John Wanamaker makes a sale

John Wanamaker was born in Philadelphia, Pennsylvania, in the US, on 11 July 1838. At the age of 22 he was already well established as a retailer and store owner, and in 1876 he opened the Grand Depot, in an abandoned railway station in his home town. It was the “first-ever department store”, says Philadelphia magazine, with an estimated 71,000 customers visiting on its first day.

A PBS article on Wanamaker for the series “They Made America” says much of his initial retail success came from his reputation for fair dealing.

A man sits in an office. He is look at papers. There is a desk and chairs. There is a pile of papers on the desk
John Wanamaker, 1890. Credit: Wikimedia Commons.

He invented the price tag, the idea of attaching a fixed price to goods, and thus eliminated haggling over the cost of items; in 1874, he also printed “the first-ever, copyrighted store advertisement”.

“When people discovered that its promises were true, business boomed. The concept of truth in advertising earned him the public’s trust, which he never lost,” the PBS article says.

Wanamaker also gained some notoriety for an often-repeated quip about marketing:  “Half the money I spend on advertising is wasted; the trouble is, I don’t know which half.”

Among the marketing innovations attributed to Wanamaker by Philadelphia magazine are set prices for all customers; polling customers as they left the store to gauge their satisfaction; buying full-page newspaper advertisements; employing a full-time ad copywriter; opening the first restaurant inside a general store; installing the first electric lighting in a store; regularly sending buyers overseas to study foreign markets; and inventing the “white sale” – typically discounts on bed and bath items, as a way to sell excess bedding stock during a normally slow time of year.

He went on to open stores in New York, London and Paris, and during World War I, he proposed that the US buy Belgium from Germany for $100 billion in order to end the war.

A deeply religious man, Wanamaker was president of the YMCA, and also served as the US Postmaster General from 1889 to 1893. He died on 12 December 1922.

Wanamaker appears to have been an instinctive retailer, making use of direct sales techniques and exploring the possibilities of print media. Today, even with the proliferation of new media leading to a tremendous rise in available platforms, his methods are easily recognisable to students of marketing.

Writing in Forbes magazine in 2012, Julie Zhou describes her journey from a maths-focused student, aiming for a career in investment banking, to a marketing analyst for technology giant Google.

“Marketing?” she asks herself, upon receiving an offer of employment. “Why was a company that had grown into a global powerhouse by living and breathing data hiring marketers?”

The answer came years later, she says, with the discovery that “marketing was unmistakably a science – it was the science of discovering what people loved about your product and of engendering love if none previously existed”.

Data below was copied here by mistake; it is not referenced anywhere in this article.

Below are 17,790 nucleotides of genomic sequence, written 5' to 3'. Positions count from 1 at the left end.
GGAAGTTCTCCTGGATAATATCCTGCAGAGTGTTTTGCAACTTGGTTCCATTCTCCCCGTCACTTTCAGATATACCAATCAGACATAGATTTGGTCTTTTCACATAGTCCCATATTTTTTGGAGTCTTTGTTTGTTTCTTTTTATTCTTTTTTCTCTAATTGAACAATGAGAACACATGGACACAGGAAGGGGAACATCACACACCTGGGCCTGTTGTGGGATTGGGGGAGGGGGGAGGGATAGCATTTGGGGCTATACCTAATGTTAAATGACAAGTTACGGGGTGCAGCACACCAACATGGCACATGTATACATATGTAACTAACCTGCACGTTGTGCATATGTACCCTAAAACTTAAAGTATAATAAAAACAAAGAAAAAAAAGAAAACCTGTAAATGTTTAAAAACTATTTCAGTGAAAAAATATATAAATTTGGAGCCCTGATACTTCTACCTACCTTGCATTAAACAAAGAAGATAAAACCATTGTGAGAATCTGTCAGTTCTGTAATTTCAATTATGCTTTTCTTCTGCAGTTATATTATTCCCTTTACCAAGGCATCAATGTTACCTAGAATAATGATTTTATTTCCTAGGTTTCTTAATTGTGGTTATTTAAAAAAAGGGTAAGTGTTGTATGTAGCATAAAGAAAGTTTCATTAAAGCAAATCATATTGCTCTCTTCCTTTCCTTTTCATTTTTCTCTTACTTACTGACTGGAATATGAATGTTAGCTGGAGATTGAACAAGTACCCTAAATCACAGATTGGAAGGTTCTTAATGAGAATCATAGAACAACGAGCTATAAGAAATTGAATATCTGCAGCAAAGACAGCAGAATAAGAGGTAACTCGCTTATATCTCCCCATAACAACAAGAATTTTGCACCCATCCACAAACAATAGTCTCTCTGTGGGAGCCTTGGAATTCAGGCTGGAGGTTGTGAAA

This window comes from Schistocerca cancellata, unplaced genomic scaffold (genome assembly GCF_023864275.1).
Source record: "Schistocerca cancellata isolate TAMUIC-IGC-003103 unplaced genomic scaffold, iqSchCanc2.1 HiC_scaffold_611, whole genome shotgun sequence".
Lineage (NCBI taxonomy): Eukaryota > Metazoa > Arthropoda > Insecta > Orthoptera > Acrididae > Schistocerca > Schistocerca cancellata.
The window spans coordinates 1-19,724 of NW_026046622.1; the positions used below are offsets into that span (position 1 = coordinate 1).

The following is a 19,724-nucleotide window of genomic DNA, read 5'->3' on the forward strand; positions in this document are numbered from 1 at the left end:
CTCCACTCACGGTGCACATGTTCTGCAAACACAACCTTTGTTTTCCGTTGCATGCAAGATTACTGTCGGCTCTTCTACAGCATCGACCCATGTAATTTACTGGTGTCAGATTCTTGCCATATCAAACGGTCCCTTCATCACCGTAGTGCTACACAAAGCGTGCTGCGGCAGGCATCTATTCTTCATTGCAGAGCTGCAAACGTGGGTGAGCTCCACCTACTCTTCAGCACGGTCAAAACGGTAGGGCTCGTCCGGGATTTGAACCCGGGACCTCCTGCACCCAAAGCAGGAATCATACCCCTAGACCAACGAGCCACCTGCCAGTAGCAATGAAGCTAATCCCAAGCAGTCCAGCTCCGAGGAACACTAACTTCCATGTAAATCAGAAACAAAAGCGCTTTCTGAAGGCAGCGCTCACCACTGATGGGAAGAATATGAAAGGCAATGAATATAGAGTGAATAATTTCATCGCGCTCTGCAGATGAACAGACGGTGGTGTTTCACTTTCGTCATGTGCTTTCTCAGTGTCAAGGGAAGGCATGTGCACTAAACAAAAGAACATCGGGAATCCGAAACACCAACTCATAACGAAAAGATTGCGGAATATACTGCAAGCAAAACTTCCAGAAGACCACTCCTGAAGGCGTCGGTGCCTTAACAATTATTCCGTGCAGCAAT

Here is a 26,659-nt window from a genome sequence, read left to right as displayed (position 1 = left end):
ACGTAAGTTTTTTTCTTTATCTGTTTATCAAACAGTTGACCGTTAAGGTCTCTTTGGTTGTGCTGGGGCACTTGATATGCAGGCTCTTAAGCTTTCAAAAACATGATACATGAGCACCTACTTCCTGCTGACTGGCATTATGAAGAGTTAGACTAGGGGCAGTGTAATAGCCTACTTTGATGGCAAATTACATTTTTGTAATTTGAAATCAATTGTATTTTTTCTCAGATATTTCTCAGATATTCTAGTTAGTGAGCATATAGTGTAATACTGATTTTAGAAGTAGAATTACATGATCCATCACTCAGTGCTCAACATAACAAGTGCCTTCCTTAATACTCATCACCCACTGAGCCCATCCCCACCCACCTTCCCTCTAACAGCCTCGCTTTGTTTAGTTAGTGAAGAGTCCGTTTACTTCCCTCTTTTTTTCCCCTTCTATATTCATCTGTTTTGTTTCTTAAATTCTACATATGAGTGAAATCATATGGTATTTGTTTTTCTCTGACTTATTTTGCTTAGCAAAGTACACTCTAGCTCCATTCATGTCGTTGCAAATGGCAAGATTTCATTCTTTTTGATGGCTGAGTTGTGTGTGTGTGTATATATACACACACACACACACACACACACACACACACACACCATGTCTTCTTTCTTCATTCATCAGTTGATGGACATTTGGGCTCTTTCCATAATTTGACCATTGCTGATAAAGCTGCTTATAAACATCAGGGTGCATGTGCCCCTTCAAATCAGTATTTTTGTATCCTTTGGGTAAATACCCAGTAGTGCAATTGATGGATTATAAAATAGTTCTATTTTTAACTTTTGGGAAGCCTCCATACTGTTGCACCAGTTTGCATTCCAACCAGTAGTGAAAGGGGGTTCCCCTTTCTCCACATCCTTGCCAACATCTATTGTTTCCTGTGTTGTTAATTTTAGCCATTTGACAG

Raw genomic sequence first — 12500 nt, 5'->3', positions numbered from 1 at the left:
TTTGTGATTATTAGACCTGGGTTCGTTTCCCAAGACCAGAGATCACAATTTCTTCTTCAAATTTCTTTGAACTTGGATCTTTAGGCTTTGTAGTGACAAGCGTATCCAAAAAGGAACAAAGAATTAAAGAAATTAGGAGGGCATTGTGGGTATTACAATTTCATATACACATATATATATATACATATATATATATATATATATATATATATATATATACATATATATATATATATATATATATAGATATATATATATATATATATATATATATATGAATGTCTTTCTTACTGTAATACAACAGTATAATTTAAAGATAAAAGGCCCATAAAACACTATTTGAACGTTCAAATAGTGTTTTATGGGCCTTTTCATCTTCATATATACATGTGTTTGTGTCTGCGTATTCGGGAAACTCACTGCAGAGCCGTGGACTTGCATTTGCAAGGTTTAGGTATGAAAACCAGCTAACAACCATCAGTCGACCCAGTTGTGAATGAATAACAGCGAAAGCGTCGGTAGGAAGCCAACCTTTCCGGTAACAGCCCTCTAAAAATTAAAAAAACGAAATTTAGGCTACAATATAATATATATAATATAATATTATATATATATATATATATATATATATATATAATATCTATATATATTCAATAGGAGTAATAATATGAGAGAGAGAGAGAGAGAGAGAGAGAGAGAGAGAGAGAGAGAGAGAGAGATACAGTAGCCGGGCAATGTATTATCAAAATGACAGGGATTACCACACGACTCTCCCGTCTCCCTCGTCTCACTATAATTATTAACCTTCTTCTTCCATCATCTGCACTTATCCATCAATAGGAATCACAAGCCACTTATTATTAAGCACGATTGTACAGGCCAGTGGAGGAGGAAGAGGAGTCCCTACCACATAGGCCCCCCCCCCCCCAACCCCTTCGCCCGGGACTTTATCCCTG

“Much as Google used mountains of data to match a user to their precise search query, marketing in Silicon Valley required the same scientific approach of matching a user to the magic of your product,” Zhou says.

A black and white photo. And isle with cabinets on each side. Lights are lined on the roof.
John Wanamaker’s business in Great Neck, Long Island, New York. Credit: Gottscho-Schleisner, Inc.

According to “A brief history of marketing”, published by Britain’s Bournemouth University and the University of Plymouth, marketing today is tied to developments during the industrial revolution of the 18th and 19th centuries.

These rapid changes separated the production of goods from their consumption. “Mass production, developing transport infrastructure and growing mass media meant producers needed to, and could, develop more sophisticated ways of managing the distribution of goods,” the article explains.

Today, because of the intense competition for customers, marketers “are involved at a strategic level within the organisation and therefore inform an organisation about what should be produced, where it should be sold, how much should be charged for it and how it should be communicated to consumers. Modern marketers research markets and consumers. They attempt to understand consumer needs (and potential needs) and allocate organisational resources appropriately to meet these needs.”

Writing in Psychology Today in 2010, Art Markman, a professor of psychology and marketing at the University of Texas at Austin, analyses a paper in the Journal of Consumer Research, titled “The Influence of Implicit Attitudes on Choice When Consumers Are Confronted with Conflicting Attribute Information”.

In the context of the study, Markman explains the concept of “affective conditioning”, a tool used in marketing in which advertising is used to cause consumers to transfer their feelings from one set of items to another.

He uses the example of an ad for detergent that has cheerful images of fresh flowers, cute babies and sunshine – things we feel good about already – to make us feel good about the detergent too.

“These results suggest that the most powerful effect of advertising is just to create a good feeling about a product by surrounding it with other things that you like,” Markman says.

“The problem is that we allow advertisers to have access to our mental world. They have paid for the opportunity to slip information to us about what feels good. That information ultimately affects the way we make choices, whether we know it or not.”

Please login to favourite this article.